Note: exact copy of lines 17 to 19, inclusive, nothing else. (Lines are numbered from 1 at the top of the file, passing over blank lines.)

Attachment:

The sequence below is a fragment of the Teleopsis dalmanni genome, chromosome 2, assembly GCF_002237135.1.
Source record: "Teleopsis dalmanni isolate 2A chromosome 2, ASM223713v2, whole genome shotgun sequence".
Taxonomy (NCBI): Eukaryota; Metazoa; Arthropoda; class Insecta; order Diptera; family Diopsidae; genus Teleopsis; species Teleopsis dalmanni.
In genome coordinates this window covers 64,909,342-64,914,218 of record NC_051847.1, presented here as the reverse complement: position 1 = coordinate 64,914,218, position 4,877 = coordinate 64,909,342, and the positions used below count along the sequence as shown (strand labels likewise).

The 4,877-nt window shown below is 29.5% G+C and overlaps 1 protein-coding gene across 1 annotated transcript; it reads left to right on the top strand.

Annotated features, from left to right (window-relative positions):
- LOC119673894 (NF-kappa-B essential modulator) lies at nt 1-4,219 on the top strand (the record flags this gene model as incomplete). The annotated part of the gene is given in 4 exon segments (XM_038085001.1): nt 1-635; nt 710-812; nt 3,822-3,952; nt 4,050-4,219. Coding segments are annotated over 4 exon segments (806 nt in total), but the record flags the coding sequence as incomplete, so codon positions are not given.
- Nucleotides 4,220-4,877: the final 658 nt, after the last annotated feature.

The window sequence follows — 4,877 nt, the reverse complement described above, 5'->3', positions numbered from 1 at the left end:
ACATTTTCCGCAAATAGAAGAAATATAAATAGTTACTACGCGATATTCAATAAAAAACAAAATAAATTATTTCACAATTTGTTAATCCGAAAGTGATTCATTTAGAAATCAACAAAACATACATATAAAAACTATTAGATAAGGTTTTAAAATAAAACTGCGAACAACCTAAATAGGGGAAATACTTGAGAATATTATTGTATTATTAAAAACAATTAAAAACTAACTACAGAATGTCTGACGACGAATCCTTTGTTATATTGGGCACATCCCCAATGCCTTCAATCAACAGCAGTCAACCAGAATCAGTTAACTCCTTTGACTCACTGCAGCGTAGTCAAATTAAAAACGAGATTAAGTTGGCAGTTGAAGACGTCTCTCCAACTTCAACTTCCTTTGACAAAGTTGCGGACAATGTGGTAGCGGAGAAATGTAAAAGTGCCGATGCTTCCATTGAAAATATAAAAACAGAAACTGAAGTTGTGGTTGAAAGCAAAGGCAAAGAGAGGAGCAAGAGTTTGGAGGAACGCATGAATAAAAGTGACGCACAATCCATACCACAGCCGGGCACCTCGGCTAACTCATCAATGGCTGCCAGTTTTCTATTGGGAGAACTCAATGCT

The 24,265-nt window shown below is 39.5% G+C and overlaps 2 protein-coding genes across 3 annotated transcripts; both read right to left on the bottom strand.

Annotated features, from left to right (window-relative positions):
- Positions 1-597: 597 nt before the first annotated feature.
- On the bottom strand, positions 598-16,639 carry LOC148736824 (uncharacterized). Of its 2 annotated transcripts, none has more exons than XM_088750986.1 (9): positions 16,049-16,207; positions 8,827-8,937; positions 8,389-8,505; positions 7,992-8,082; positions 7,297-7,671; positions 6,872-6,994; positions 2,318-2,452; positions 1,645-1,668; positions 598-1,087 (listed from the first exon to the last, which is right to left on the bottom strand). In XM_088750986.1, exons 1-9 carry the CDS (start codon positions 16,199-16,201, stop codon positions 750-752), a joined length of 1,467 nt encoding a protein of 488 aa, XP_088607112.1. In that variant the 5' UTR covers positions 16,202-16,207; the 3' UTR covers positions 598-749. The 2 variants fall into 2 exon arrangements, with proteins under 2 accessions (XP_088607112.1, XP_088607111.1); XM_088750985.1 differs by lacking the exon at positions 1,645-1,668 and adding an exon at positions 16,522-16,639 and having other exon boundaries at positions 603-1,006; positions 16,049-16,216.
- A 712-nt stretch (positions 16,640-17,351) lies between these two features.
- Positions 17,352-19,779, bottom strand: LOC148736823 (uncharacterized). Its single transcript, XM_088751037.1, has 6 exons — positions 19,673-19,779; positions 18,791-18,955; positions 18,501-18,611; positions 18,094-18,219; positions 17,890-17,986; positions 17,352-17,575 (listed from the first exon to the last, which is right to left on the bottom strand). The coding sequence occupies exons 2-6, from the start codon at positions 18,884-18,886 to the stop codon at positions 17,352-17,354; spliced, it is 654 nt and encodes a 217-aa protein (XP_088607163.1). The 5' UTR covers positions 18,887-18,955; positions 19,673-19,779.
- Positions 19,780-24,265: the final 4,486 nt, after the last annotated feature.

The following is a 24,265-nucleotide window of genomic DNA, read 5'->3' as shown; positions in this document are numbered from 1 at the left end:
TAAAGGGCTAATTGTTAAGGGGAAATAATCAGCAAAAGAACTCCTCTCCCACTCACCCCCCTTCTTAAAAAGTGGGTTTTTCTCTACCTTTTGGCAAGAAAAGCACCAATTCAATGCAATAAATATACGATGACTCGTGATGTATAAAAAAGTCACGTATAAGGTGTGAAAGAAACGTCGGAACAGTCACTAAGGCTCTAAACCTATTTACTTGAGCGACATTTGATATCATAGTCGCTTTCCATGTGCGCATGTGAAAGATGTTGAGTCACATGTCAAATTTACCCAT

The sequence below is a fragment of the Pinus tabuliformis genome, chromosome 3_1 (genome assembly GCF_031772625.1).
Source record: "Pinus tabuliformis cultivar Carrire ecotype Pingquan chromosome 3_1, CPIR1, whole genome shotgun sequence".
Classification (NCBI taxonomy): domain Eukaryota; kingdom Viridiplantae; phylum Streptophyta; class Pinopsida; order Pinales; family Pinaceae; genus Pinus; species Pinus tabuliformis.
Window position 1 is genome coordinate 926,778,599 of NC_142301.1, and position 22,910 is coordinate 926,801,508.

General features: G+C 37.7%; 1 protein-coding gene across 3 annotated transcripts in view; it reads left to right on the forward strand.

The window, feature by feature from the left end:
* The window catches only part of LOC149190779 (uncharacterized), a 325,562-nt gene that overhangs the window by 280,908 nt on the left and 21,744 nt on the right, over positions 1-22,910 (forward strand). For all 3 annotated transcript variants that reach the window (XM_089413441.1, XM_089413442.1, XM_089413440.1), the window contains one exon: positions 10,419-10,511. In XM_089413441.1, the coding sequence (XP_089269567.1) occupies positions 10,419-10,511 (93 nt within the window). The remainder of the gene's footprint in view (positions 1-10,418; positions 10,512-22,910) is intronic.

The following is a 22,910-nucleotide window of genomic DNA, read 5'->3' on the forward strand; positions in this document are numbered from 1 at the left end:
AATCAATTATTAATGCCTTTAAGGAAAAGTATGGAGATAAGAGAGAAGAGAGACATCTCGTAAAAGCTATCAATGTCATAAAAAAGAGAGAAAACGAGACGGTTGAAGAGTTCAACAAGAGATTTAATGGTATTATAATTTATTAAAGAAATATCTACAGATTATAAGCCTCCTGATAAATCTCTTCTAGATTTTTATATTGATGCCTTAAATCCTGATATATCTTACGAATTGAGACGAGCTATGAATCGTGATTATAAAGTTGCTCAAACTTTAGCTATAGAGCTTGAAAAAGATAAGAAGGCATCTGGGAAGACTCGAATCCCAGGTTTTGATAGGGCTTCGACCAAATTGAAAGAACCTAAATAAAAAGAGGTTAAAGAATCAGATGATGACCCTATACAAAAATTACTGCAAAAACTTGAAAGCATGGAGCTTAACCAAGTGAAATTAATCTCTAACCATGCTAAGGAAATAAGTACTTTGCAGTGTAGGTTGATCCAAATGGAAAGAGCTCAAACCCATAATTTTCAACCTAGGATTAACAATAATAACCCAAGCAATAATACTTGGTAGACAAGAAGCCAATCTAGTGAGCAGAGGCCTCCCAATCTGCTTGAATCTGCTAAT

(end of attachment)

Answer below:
- Positions 19,780-24,265: the final 4,486 nt, after the last annotated feature.

The following is a 24,265-nucleotide window of genomic DNA, read 5'->3' as shown; positions in this document are numbered from 1 at the left end:
TAAAGGGCTAATTGTTAAGGGGAAATAATCAGCAAAAGAACTCCTCTCCCACTCACCCCCCTTCTTAAAAAGTGGGTTTTTCTCTACCTTTTGGCAAGAAAAGCACCAATTCAATGCAATAAATATACGATGACTCGTGATGTATAAAAAAGTCACGTATAAGGTGTGAAAGAAACGTCGGAACAGTCACTAAGGCTCTAAACCTATTTACTTGAGCGACATTTGATATCATAGTCGCTTTCCATGTGCGCATGTGAAAGATGTTGAGTCACATGTCAAATTTACCCAT